I’m honoured to be invited to speak in the Fostering Connections with Nature webinar series organised by The Biophilic Cities Project. The project conducts research and policy work on biophilic cities, both domestically and internationally, by Professor Tim Beatley and his team at the University of Virginia’s School of Architecture. Its principal aim is to advance the theory and practice of planning for biophilic cities, through a combination of collaborative research, dialogue and exchange, teaching.
Technobiophilia: soothing our connected minds and easing our wired lives May 6th 2015, 17.30 GMT / 12:30pm EST Register here In her 2013 book Technobiophilia: Nature and Cyberspace, Sue Thomas interrogates the prevalence online of nature-derived metaphors, and comes to a surprising conclusion. The root of this trend, she believes, lies in biophilia, defined by E.O. Wilson as ‘the innate attraction to life and lifelike processes’. Working from the strong thread of biophilia which runs through our online lives, she expands Wilson’s definition to the ‘innate attraction to life and lifelike processes *as they appear in technology*’, a phenomenon she calls ‘technobiophilia’. Attention to technobiophilia and its application to urban design offers a way to make our digital lives integrated, healthy, and mindful. In this talk she outlines the key elements of the concept and shows how, even in an intensely digital culture, the restorative qualities of biophilia can alleviate mental fatigue and enhance our capacity for directed attention, thus soothing our connected minds and easing our wired lives.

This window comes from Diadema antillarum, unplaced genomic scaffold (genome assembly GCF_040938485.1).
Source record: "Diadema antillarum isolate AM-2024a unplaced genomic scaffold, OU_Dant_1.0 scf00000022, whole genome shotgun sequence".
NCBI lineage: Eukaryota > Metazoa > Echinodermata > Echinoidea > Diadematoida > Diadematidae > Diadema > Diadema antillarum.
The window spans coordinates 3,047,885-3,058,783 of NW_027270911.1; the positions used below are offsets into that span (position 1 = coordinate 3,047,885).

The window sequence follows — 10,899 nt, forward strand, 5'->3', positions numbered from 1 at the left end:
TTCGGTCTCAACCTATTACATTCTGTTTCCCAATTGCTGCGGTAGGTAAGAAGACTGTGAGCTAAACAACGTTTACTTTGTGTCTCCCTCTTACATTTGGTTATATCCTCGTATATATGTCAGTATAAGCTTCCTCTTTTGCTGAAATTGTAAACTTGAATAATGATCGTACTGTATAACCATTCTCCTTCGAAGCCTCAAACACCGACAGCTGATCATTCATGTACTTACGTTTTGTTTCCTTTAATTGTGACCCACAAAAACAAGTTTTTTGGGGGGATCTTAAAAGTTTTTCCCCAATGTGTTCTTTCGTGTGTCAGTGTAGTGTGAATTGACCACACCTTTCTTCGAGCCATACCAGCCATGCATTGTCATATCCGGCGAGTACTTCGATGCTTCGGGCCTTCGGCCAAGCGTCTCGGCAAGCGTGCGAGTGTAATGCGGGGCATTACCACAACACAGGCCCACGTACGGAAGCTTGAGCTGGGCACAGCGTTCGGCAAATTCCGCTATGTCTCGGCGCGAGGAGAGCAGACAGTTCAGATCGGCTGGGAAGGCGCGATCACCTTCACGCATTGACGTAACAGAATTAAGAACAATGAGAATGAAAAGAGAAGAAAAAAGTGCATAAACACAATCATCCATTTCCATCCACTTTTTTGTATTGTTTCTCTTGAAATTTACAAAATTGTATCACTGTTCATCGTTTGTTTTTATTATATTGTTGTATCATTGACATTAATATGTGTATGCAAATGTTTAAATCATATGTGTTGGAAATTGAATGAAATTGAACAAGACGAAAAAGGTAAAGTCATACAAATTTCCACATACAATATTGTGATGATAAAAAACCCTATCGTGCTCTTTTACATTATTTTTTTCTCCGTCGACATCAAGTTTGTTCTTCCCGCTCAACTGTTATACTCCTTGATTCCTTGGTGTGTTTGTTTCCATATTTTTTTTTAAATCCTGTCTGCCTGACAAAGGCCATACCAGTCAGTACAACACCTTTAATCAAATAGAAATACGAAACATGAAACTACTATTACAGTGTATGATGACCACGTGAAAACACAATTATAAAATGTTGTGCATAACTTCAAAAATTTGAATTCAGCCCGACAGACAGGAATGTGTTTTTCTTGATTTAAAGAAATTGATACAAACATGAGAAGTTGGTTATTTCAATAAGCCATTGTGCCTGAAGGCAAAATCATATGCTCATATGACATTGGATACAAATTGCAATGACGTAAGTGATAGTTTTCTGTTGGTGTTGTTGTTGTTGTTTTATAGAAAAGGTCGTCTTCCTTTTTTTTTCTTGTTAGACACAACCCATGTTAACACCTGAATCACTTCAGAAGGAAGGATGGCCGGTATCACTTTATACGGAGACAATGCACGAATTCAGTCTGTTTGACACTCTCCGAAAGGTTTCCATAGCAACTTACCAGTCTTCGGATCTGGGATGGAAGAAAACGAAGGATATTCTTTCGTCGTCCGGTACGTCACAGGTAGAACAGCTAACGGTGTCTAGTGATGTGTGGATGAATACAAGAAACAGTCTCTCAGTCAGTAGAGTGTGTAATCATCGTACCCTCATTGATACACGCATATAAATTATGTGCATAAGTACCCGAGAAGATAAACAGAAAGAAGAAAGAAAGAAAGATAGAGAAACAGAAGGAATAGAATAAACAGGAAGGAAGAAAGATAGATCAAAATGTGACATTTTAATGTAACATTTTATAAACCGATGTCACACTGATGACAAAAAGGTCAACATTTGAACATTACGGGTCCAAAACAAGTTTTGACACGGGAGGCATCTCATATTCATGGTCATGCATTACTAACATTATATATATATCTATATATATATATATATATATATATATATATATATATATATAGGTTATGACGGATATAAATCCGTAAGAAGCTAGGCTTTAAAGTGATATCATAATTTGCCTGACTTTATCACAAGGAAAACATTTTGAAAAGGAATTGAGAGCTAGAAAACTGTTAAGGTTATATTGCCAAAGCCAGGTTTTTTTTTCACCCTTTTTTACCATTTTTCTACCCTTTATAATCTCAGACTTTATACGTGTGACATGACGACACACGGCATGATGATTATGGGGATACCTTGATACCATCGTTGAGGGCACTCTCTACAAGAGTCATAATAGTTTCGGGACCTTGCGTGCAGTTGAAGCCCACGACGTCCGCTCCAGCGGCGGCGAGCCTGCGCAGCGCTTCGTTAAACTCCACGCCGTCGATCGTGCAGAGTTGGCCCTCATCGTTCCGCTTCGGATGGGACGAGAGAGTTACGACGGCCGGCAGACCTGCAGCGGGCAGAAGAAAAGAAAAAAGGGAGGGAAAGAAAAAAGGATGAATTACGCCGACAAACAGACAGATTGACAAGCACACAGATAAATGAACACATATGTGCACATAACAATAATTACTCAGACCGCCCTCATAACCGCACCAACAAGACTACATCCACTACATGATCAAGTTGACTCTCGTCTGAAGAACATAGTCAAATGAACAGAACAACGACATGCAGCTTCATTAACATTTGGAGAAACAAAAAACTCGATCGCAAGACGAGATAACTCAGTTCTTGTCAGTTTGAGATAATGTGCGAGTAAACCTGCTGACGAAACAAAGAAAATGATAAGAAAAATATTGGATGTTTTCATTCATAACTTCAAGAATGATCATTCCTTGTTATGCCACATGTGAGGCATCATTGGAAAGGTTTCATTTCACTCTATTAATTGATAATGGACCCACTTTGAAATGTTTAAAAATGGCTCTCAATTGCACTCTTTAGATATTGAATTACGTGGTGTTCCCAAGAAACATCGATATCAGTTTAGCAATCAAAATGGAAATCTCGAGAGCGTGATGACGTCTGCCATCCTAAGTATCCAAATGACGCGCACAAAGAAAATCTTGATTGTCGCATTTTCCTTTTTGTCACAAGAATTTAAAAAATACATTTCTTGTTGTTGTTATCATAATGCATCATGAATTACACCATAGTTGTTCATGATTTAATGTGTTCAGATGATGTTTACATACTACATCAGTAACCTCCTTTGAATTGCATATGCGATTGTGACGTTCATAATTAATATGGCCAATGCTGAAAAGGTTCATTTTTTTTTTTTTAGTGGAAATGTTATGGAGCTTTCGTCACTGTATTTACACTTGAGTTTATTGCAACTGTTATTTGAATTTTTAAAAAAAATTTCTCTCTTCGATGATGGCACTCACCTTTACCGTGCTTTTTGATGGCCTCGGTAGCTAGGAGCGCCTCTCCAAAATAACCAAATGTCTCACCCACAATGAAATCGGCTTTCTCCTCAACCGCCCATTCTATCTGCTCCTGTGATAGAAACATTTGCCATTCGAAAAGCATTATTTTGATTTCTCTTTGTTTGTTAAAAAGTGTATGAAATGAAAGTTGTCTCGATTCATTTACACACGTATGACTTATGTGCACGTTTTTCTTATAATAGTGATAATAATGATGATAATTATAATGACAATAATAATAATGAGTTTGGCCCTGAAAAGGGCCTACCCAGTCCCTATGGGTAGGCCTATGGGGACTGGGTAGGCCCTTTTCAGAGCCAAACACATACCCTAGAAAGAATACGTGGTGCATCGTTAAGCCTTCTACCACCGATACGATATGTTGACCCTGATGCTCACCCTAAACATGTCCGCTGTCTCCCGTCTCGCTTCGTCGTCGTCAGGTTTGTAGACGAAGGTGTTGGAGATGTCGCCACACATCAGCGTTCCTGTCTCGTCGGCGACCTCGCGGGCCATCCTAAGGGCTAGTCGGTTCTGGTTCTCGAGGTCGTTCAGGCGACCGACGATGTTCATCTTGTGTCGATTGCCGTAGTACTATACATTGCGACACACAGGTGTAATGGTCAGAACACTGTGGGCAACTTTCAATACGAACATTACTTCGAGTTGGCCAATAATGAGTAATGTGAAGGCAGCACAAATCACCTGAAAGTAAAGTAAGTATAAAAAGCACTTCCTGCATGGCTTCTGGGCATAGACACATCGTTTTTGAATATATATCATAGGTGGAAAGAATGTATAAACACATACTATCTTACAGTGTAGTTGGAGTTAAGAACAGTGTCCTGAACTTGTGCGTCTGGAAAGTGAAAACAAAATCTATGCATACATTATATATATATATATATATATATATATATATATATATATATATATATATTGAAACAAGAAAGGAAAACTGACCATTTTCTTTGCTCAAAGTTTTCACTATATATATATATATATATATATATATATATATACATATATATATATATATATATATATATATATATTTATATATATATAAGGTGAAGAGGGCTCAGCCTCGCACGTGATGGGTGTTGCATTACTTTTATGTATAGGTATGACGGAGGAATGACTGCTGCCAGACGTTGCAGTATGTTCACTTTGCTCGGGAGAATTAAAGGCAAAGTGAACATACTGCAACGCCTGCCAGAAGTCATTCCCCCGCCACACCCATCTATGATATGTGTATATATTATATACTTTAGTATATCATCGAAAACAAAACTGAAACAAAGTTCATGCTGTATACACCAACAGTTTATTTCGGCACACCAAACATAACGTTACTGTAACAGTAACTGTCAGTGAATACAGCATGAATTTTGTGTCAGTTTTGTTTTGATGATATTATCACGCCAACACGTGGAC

Art, landscape and health event – Biophilia Film Channel & Drawing Inspiration 27th January 2015, 15-30 to 17-30 Lecture Theatre, Education Centre, Dorset County Hospital, Williams Ave, Dorchester, DT1 2JY, UK
Entry is free but please RSVP via Eventbrite
I’ve been invited to give a short talk about wired well-being at this event dedicated to two projects by Arts in Hospital and Dorset Area of Outstanding Natural Beauty. Both showcase in different ways the relationship between landscape, art and wellbeing at Dorset County Hospital. See some of the films on show, hear from the curator Dr Richard Povall, editor of Digital Creativity Journal and listen to a short talk from me, then take a look at the Drawing Inspirations exhibition, followed by tea and cake in Damers Restaurant,
Films on show in the new channel include works by Sue Palmer, Ivon Oates, Robert Golden, Dave Young (Pod Films), Sam Stewart, Stephen Banks, Matt Stockman, Ben Symonds, Geoff Dunlop, Phil Bambridge / Nathan Filer, Ted Evans, Matt Stockman, Michael Jenner and Alex Murdin.
I’ve written about this innovative project before (see How to bring nature into your digital world: 1.) but the Biophilia Channel takes the idea one step further by inviting artists to create works specially designed for streaming to patients in certain wards. I look forward to seeing them.